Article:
You are a child, five, maybe still four, and you are crawling through the bushes. At this moment, it doesn't matter whether you are boy or girl, two or sixty five – all that matters is that you are small and quiet and fast and can lay down traps undetected.
You have no name here, just an assignment.
This is your first time on a battlefield, and you are determined to make it count.
You are not naive enough to ask why does he have that thing between his legs and I don't when your parents present you with a wailing bundle and proclaim him your brother; children grow up fast in times of war (and aren't you always at war with someone, anyone?) and you are no exception.
(You wonder, though, why do they say, everyone says, he'll be a fine shinobi when he grows up, how can they know [why don't they say the same about me])
This is the first time you think it's unfair, but you don't know how to formulate the thought properly.
You grow, and the world doesn't change. You've lost count of battles, of dead clansmen and dead enemies, but you keep track of how many praises they heap upon your brother, a boy of six (activated his Sharingan, that boy sure is something, he'll be even greater as he grows) (unless he dies first) (anything is possible)
(we are still at war)
(always at war).
You keep tally of your mother's reproaches.
A girl does not act like that
that's not the proper way to mix herbs
a woman has to do with what she has, so learn to use it to your advantage
brush your hair, Madara, it's unbecoming.
At night you sneak away and practice. With your eyes closed you can hit target fifty feet away, then seventy; your Katon is good enough to start a campfire, then to burn down a tree.
(It's not good, never good, because you don't know how to walk like a lady, with demure small steps, because your hair is full of leaves and branches, because you don't know how to bat your eyelashes to bring men to their knees, even if you are still too young to engage in adult activities).
(No one is too young).
You are twelve, thirteen maybe, and you are still a scrawny kid with scabbed knees and blisters around your lips, and the clan is disapproving – you overstep the boundaries of your gender: stay behind, tend to the children and the wounded, prepare poisons and healing salves each; your aim with a knife is only good if enemy gets behind the lines (but they won't get behind the lines)
(the men of your clan will not fail and fall).
You were trained not to be completely helpless, but this is pushing it, this is not your job – the unimaginable amount of chakra you have should be better directed at keeping men alive, by healing, not by tagging behind and raining fire and destruction upon enemies.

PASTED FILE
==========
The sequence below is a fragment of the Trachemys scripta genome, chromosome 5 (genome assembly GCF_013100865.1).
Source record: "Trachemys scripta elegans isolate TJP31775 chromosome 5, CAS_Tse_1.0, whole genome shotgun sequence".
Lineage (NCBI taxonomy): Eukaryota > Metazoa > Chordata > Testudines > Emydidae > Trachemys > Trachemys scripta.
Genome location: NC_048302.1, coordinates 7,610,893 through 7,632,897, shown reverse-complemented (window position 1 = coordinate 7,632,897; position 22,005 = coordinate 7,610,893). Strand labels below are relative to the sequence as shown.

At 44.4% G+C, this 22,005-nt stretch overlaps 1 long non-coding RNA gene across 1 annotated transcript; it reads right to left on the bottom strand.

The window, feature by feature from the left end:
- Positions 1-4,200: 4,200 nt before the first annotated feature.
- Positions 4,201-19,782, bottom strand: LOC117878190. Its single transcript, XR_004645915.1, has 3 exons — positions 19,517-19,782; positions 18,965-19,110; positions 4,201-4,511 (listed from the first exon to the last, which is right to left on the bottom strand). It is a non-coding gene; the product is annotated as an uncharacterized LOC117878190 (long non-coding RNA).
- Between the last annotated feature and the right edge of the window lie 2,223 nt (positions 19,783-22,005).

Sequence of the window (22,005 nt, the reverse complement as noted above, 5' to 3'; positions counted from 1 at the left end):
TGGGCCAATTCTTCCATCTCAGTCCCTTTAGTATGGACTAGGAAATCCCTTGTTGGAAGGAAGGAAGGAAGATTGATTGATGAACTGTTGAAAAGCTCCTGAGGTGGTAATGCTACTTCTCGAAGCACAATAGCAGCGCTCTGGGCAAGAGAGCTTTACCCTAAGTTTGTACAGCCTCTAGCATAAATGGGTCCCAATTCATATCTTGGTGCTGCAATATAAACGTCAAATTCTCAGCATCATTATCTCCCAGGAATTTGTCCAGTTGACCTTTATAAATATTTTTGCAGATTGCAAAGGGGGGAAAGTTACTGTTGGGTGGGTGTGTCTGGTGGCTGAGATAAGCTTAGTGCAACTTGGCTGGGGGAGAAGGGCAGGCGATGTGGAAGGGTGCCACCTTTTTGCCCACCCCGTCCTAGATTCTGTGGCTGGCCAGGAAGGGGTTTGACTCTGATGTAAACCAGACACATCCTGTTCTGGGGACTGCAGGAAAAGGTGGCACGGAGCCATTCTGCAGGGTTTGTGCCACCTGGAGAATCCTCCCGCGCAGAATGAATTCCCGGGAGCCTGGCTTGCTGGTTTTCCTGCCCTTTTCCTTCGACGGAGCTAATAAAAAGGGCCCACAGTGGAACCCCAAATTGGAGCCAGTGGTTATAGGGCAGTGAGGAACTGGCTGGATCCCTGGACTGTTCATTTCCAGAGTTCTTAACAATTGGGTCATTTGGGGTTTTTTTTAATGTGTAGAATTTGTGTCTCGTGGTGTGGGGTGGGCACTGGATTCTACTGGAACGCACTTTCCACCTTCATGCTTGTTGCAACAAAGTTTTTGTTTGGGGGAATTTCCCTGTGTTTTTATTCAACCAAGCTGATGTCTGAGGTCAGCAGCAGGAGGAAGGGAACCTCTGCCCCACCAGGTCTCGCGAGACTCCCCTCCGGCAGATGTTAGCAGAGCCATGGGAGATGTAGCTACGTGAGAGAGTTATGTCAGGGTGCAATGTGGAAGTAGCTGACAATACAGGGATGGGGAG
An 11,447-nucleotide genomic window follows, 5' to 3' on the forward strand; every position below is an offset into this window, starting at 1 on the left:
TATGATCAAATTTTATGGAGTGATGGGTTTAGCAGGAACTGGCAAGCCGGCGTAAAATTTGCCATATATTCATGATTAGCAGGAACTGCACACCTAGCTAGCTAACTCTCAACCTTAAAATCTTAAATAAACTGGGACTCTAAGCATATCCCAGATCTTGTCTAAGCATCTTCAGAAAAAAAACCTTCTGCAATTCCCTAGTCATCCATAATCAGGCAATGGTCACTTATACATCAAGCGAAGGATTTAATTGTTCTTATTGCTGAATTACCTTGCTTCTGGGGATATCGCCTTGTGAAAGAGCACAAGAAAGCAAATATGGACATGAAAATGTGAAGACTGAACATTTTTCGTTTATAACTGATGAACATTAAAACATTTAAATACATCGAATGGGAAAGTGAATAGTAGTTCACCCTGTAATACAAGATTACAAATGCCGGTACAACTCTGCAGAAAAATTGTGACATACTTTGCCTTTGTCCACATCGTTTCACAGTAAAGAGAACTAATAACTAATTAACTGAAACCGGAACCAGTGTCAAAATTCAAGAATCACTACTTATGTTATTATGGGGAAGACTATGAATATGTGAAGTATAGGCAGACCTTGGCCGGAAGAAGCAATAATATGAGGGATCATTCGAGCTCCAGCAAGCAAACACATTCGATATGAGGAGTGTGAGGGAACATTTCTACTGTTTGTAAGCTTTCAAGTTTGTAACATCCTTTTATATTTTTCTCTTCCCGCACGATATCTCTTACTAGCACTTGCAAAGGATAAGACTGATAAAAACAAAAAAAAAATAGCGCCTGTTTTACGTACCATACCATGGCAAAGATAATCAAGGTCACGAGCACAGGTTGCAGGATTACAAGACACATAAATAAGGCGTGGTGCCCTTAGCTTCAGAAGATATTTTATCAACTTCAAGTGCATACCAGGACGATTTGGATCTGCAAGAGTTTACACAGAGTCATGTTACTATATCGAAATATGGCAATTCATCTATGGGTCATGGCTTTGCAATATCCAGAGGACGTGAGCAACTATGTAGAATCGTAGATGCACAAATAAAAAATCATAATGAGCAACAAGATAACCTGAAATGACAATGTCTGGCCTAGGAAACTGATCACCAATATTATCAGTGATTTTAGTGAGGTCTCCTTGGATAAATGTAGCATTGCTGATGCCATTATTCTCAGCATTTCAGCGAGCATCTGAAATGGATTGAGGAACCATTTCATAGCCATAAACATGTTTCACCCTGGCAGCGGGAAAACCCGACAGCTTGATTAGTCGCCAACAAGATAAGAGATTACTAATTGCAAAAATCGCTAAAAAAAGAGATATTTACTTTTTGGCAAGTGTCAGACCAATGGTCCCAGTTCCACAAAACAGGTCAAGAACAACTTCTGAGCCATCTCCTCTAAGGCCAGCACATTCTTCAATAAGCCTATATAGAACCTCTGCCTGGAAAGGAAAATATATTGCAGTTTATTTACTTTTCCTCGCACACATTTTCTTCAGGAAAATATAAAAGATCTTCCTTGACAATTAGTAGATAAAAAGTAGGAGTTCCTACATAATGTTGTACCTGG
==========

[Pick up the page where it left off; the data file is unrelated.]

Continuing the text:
(You are humiliating them, the men who can't keep up with you, even if you haven't activated Sharingan yet [and isn't that the proof enough that you are a worthless woman, not fit to be an Uchiha even])
This is no place for women; fall back and bite your nails and wait for the men to return.
At least Izuna is on your side; has your back when you rush in the middle of conflicts – no one has time nor will to bother and try to get you back (stupid girl) (let her get herself killed); tentatively offers you a shoulder to lean on when you stumble away, both exhausted.
(Don't encourage her; she should know her place)
Izuna is the one who teaches you everything he can, even if he's the younger one – but he is a boy and he has so much potential, so of course the clan made sure he can utilise his abilities the best – of course they push him forward the way they try to push you backward.
When your father realises what's going on, he beats you up both, but it's not until you hear Izuna defending you through bloodied lips (she's so much better than me, why are you all too stupid to realise) that your vision colors red.
Afterwards, you can't recall what exactly happened to put that frightened expression on your father's face, but he never dares raise his hand at either of you again.
Afterwards is also the first time you ever tried to make use of knowledge they tried to force on you and tend to Izuna, who smiles at you with his lips bloody and eyes alight. He is the only person you will ever do that for.
You are fourteen now, maybe fifteen, and you are still a scrawny girl with wild hair (you consider cutting it off, if only to rebel further against everything that tries to limit you [it has it's uses, and not one man met his end when he mistook it for a weakness and tried to grab]), but your body starts filling out in some places and hollowing in other, and your monthly bleeding has started – nasty business that makes you want to cut your belly open and cauterise yourself from the inside – and the whispers (find her a man, get her pregnant, before she does any more damage)
(put her in her place)